In Partial Disgrace

In Partial Disgrace

by Charles Newman
     
 
The long-awaited final work and magnum opus of one of the United States's greatest authors, critics, and tastemakers, In Partial Disgrace is a sprawling self-contained trilogy chronicling the troubled history of a small Central European nation bearing certain similarities to Hungary—and whose rise and fall might be said to parallel the strange contortions taken

Overview

The long-awaited final work and magnum opus of one of the United States's greatest authors, critics, and tastemakers, In Partial Disgrace is a sprawling self-contained trilogy chronicling the troubled history of a small Central European nation bearing certain similarities to Hungary—and whose rise and fall might be said to parallel the strange contortions taken by Western political and literary thought over the course of the twentieth century. More than twenty years in the making, and containing a cast of characters, breadth of insight, and degree of stylistic legerdemain to rival such staggering achievements as William H. Gass's The Tunnel, Carlos Fuentes's Terra Nostra, Robert Coover's The Public Burning, or Péter Nádas's Parallel Lives, In Partial Disgrace may be the last great work to issue from the generation that changed American letters in the '60s and '70s.

Editorial Reviews

Publishers Weekly
Acclaimed critic and novelist Newman (White Jazz) offers a weighty historical satire in this posthumous work set in the fabled kingdom of Cannonia. The narrative splits between two protagonists and time periods: Iulus Psalmanazar details pre-WWII Cannonia—which is modeled on Hungary—and an American soldier, Rufus, explores the conquered nation near war's end. The son of an aristocratic dog breeder and goddess mother—who claims descent from indigenous Cannonians, the Astingi—Iulus tells of former days at his majestic home of Semper Vero. Newman's prose is as limpid and meandering as his Mze river, "the spinal fluid of Cannonia," which informs all life and invokes a sort of magic for the boy. The beauty and specificity of Newman's prose, and the book's conceit that Rufus is presenting Iulus's papers, often excuses the "old-fashioned idiom" of Iulus's first person narrative, though at times the novel feels static. The narrative thrust arises from the contrast between extremes: the rich and cultured world of pre-war Cannonia on one side—filled with Astingi magic, prize winning dogs, gourmet meals, music, literature, and many a "conversazione galante,"—and the nation's impoverished post-war landscape on the other, threatened as it is by American power. Newman's wide-ranging, ambitious work effortlessly blends fact with fantasy. (Mar.)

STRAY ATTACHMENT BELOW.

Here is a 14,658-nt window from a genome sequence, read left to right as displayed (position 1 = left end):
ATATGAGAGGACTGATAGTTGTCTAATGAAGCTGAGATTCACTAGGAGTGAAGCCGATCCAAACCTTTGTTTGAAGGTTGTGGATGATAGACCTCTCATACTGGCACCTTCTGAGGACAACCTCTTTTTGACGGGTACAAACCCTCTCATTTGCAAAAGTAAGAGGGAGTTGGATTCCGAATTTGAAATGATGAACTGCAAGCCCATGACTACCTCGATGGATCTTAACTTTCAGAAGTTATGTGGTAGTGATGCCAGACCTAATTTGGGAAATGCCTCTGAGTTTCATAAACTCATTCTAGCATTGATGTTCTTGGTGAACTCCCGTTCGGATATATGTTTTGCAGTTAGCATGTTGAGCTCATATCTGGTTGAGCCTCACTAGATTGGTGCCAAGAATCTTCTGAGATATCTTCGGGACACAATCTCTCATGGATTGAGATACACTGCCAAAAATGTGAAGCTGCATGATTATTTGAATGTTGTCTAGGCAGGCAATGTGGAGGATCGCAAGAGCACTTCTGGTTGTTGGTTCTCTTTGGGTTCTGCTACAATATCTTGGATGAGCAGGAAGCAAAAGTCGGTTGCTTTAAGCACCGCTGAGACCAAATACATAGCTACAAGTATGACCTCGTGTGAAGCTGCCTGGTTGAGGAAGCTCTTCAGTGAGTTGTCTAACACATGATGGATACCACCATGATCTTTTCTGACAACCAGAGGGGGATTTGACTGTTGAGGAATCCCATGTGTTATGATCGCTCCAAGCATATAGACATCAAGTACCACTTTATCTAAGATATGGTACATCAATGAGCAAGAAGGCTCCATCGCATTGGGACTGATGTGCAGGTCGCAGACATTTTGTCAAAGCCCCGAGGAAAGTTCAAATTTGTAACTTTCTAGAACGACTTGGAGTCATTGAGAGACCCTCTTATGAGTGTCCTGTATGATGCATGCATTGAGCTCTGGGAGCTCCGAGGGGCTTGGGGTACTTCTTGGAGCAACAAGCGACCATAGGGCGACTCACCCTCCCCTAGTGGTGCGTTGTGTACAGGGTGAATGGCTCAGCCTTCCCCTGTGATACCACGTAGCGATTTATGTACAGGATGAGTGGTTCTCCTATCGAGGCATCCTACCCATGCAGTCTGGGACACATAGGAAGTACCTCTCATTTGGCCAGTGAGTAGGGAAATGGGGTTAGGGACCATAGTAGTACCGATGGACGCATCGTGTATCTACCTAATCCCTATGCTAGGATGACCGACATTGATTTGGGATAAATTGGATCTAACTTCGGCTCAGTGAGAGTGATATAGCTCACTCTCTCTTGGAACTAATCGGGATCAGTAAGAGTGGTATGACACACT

Time Magazine
“"Newman’s sentences are almost too elegant . . . His satire, however, is subtle and precise."”
Life
““Taxes the vocabulary of praise.””
Time
““Newman’s sentences are almost too elegant . . . His satire, however, is subtle and precise.””
Joyce Carol Oates
““The kind of delicately brutal work we might have wished Catch-22 to actually have been.””

Product Details

ISBN-13:
9781564788160
Publisher:
Dalkey Archive Press
Publication date:
03/05/2013
Series:
American Literature (Dalkey Archive) Series
Pages:
337
Sales rank:
1,145,598
Product dimensions:
6.00(w) x 8.90(h) x 1.10(d)

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What People are saying about this

Joyce Carol Oates
The kind of delicately brutal work we might have wished Catch-22 to actually have been.”

Meet the Author

Charles Newman (1938-2006) was born in St. Louis and grew up in the Chicago area. In 1964 he became editor of "TriQuarterly", which he nurtured into a journal with an international reputation. Newman's own novels have been compared to the work of both Thomas Pynchon and J. D. Salinger, and his two works of nonfiction are both classics of the form. Newman was a Professor at Washington University in St. Louis from 1985 until his death.

Ben Ryder Howe has written for "The New Yorker", "The Atlantic Monthly", and "Outside", and his work has been selected for "Best American Travel Writing". He is a former senior editor of "The Paris Review". He, his wife, and their two children live on Staten Island. He is the author of "My Korean Deli: Risking It All for a Convenience Store."

Joshua Cohen is a faculty member at Apple University, and has taught at MIT (1977-2006) and Stanford (2006-2014). He is the author, co-author, or editor of more than 25 books. His most recent books are Philosophy, Politics, Democracy (2009); The Arc of the Moral Universe (2011); and Rousseau: A Free Community of Equals (2012). Since 1991, Cohen has been editor of Boston Review.

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